I walk into a “September Scramble” party at 1:00 a.m. on a Saturday, late and completely sober.
It’s been a while since I was at a party like this; one you can hear from a block away, where you enter through an open front door wreathed with smokers, picking your way through a mountain range of shoes.
It’s probably the only real house party I’ve been to since I graduated from university, and definitely my first in the Yukon. I’ve been to a finger-full of potlucks, some barbeques, and all the music festivals, — but nothing quite like this.
As I weave through body-lined hallways and lineups for bathrooms, I begin to recognize a feeling I haven’t felt in a while: a sense of isolation, despite being surrounded by others.
There are a few reasons for this.
I’ve just come from another event that has me in a long flowing dress, while many of the people here, sweaty from a night of many bodies sharing space, are stripped down to the clothing essentials.
I don’t know as many people here as I thought I might, and I’ve missed the party’s main event, the dance competition.
I’m ridiculously sober in a room where people, imbibing or not, have spent all night together and are sharing that cumulative high.
In short, I’ve arrived post-climax.
Everyone seems to be dripping and dancing and lost in the party hive-jive, and I’m standing awkwardly on the outskirts.
But probably the main reason for my discomfort, as is often the case in life, is that I arrived with expectations.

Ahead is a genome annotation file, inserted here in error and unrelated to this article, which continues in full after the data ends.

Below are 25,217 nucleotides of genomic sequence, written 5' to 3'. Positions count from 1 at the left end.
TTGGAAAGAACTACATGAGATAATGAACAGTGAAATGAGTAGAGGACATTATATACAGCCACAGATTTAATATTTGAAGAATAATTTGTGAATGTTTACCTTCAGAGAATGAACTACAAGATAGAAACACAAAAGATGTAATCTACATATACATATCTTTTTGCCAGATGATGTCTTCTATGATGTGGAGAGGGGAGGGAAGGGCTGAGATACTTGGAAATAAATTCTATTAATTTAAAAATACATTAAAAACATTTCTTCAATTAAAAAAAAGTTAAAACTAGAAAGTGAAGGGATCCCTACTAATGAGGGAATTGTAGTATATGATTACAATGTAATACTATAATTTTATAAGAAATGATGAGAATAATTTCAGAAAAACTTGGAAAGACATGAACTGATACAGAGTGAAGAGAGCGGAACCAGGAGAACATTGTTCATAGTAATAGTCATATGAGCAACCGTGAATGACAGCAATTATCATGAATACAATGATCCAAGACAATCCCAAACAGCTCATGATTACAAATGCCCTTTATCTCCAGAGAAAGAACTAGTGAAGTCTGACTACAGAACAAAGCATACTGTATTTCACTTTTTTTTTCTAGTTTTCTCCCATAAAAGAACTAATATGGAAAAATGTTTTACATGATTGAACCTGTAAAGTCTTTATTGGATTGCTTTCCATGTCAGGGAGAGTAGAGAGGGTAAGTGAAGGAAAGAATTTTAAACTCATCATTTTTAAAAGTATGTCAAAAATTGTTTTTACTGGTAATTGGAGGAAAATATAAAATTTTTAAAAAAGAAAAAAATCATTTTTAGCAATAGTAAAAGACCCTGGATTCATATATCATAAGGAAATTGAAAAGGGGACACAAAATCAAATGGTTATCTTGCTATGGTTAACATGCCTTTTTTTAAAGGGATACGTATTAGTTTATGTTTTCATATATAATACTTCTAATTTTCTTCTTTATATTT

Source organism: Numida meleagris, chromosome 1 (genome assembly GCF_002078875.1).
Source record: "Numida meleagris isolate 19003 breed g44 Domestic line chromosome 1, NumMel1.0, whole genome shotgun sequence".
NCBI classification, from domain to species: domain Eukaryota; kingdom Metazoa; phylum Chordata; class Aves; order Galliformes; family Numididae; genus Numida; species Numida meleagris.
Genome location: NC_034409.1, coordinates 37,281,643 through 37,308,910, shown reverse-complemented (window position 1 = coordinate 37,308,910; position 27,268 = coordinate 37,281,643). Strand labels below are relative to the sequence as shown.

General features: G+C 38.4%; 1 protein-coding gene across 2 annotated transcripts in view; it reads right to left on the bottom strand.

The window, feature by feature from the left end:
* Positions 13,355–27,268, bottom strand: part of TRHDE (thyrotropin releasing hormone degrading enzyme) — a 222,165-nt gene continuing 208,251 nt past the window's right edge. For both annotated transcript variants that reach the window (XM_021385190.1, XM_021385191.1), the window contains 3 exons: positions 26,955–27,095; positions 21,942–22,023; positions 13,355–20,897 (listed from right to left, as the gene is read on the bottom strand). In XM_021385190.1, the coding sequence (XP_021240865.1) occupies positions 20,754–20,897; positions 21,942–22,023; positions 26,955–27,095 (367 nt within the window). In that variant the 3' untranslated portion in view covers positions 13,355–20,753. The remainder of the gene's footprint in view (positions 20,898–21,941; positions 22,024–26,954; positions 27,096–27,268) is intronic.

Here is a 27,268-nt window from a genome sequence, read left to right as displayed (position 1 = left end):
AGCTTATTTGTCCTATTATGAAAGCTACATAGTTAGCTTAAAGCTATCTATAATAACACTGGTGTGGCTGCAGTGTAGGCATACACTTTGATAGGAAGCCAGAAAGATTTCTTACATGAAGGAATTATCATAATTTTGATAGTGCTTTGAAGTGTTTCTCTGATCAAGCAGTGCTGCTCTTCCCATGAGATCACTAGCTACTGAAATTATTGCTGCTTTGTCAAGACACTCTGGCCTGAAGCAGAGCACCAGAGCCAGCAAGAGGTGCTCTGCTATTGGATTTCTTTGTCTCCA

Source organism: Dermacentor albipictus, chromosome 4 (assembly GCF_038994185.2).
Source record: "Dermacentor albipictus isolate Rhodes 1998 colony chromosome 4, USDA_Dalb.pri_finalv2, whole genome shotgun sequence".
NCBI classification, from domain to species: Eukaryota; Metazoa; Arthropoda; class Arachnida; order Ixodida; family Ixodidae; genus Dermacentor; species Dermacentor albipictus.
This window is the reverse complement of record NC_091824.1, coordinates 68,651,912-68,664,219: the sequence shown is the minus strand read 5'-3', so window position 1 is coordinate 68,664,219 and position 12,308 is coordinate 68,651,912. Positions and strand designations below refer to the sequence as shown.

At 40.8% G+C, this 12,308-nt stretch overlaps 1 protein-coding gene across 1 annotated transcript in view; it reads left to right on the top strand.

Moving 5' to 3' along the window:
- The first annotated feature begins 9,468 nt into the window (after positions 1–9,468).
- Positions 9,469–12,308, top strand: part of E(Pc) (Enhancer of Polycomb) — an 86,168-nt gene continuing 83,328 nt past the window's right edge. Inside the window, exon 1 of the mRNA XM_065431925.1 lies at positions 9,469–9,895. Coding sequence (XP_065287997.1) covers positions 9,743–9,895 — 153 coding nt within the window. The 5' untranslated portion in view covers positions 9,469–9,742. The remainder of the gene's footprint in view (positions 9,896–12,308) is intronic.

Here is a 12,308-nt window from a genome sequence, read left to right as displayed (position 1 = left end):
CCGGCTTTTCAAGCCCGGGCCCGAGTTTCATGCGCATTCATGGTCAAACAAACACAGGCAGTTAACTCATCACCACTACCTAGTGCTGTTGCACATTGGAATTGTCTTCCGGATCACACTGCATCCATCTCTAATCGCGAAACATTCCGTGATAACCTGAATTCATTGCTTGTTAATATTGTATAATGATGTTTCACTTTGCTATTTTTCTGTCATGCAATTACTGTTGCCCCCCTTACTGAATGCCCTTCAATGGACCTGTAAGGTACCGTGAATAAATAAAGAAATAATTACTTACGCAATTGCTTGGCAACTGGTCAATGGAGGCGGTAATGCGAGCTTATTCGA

A few weeks back I spoke with Vanessa Stewart, one of the founding members of the Whitehorse Party Co-op, about house party culture in Whitehorse.
“All the best parties I’ve been to have been in the Yukon,” she tells me, and the way she describes them, I believe her.
Most have themes; often costumes are involved. She had just finished helping to put on a three-house party crawl, a different theme at each abode.
And there’s a real sense of safety at these parties.
“It’s always an inclusive atmosphere. You don’t feel judged, you can relax.”
“Someone always knows someone,” she says, citing the sense of community that is felt both inside and outside the parties.
“Often we go around ahead of time and speak to neighbours, give a gift of appreciation for their tolerance.”
Even the cops don’t seem to mind when things get too loud.
“They just ask you to go inside and keep quiet. People in the Yukon seem to have perspective.”
But this lenience isn’t without reason; the most out-of-hand thing Stewart can recall happening at a party is someone drawing male genitalia on a coffee table.
I felt pretty ready to show up at this Whitehorse house party and be swept up by all my new best friends and all their good vibes.
After spending a while leaning against various walls and tables and watching a crowd of sweaty, happy, smiling bodies each move their own little way, but all together in a group, I realize I have a few options: I can keep standing here feeling like an alien, I can leave and go home, or I can join in.
I thread my way into the heart of the dance floor like I’m walking into the ocean. Waves of bodies crash against me as I adjust my rhythm to the music, slip into the hum of the hive.
The secret to partying, and many other things, is this: we get out what we put into things.